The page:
Plus I can see the type of jelly from the top of the jar and the side. Better than guessing.

apple tag and rosemary

It is completely incidental that the cloth and the apple logo make the jar look pretty. Complete accident!

(Recipe for Apple and Rosemary Jelly here)

Joining in with all the fabulous and crafting inspiration over at Craft Schooling Sunday


Knitted Acorn

I love oak trees. I love acorns and I love knitting, so the idea of knitting an acorn appealed. I wanted to knit some for our seasons table. A way to celebrate the season through my own creativity. I looked at a few knitting patterns and adapted them.  Each time I knitted an acorn, I made it slightly different. They were so quick to knit. After five, I hit on the perfect acorn. So I stopped.

I used moss stitch to knit the cap of the fifth acorn (above) and that seemed to work. Mission accomplished, or so I thought.

I thought it would be fun to photograph them as part of an autumn setting, but it just didn’t work. I took too many photos, in various settings. None of them worked.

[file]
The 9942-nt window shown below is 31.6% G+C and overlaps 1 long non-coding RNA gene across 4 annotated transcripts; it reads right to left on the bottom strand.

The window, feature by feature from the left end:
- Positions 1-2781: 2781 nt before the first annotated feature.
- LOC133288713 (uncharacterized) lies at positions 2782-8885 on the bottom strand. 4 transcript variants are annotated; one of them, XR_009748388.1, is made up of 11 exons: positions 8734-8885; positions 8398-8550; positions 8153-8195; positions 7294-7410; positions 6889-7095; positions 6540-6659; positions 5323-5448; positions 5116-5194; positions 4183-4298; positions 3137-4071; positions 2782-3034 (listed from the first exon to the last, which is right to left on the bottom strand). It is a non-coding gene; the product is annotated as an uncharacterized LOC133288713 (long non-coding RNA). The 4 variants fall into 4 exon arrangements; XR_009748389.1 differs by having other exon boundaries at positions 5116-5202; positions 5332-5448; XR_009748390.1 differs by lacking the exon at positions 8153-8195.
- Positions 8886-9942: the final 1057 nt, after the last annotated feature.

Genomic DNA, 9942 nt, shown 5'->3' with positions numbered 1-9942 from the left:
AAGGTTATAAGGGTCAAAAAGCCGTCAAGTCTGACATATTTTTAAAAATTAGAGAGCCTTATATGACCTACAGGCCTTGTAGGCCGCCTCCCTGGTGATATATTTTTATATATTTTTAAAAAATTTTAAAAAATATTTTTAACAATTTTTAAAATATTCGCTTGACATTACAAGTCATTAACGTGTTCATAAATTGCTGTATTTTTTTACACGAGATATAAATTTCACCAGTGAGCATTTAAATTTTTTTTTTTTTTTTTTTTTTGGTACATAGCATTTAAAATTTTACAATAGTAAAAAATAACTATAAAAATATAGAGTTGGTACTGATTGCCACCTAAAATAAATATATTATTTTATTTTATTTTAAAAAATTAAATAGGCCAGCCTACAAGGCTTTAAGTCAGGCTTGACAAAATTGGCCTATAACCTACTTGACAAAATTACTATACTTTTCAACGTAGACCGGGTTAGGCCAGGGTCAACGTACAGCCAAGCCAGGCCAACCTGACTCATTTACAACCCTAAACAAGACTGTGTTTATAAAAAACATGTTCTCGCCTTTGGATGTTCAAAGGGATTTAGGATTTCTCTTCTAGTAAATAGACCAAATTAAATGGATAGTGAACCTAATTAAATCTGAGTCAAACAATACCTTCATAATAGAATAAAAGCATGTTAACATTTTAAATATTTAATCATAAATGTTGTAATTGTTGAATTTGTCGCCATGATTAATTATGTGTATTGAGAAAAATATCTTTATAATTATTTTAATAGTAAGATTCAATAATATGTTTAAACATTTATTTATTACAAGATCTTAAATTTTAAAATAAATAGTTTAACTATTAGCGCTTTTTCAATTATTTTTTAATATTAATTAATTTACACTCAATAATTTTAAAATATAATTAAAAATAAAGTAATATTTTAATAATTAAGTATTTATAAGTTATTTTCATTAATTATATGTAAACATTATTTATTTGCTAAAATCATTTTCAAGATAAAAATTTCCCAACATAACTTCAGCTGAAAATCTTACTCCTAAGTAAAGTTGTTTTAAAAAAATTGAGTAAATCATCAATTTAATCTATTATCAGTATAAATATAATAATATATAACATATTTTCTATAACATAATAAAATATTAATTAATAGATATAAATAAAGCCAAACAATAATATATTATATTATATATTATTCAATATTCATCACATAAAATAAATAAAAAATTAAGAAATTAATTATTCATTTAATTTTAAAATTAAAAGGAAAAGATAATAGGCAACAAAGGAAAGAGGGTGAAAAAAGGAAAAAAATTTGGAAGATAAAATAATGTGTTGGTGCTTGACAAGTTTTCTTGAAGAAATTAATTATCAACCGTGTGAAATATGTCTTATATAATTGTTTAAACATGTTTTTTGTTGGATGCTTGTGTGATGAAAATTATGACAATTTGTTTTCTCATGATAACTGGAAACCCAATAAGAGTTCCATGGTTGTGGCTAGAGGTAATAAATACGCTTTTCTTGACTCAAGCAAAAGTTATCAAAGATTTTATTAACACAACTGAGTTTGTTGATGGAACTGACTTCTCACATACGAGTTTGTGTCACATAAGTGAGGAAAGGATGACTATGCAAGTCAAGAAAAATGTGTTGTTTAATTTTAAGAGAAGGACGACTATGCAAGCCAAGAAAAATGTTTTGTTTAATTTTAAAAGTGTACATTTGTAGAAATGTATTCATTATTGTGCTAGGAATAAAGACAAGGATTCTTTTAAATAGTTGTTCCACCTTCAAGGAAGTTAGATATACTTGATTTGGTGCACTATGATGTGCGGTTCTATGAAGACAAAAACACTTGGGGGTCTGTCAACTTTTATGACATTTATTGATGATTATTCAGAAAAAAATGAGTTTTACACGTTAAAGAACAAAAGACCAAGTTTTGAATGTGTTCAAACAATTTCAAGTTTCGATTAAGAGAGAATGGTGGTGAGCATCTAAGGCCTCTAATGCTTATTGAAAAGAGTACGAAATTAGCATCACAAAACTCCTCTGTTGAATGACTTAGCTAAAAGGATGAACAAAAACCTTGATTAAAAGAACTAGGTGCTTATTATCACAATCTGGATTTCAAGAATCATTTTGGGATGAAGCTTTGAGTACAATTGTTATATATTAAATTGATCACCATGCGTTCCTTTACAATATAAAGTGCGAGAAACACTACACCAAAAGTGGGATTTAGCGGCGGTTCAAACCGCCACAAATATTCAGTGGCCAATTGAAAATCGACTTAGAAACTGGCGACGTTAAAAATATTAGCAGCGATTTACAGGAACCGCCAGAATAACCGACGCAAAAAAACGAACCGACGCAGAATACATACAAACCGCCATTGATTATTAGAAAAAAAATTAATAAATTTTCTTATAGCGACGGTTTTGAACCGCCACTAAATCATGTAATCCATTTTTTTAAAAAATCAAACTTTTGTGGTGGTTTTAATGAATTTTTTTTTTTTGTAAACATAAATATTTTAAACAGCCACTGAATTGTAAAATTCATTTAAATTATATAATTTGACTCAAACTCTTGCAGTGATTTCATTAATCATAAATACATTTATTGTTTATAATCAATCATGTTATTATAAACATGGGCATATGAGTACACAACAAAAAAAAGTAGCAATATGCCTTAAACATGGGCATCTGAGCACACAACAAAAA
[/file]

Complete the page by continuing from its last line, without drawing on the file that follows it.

After a while it struck me that my acorns would never look right sitting next to anything that Mother Nature provided. I think it is the contrast between the dull, knitted texture compared to the beautiful colours and precision of the flowers and pumpkins. My knitting efforts seem clumsy. Nature completely outshines my effort to emulate it.

See, its much better when I focus on the flower. These acorns are great for playing with and that is their purpose now. The children are pleased. Very pleased. They were fun to knit, but they are heading for the play kitchen and not the seasons table. We have a good collection of real acorns on the seasons table.

Maybe I should just stick to looking at the flowers in future.

Acorn paintings

We are so fortunate to have a number of interesting trees in our garden. At the moment it is the hazelnuts and oak that are fascinating the children. They are a great source of nature finds. The children (OK, me too) eagerly collect nuts, seeds and leaves on our walk home from school too, which they then squirrel away in their individual collections of nature finds. Today, I took a little basket, when I picked them up, and asked if they would collect the nuts for me, this time, as I had an idea for a crafting project.

In all fairness, its not my idea. I read about it on GreeningSamandAvery.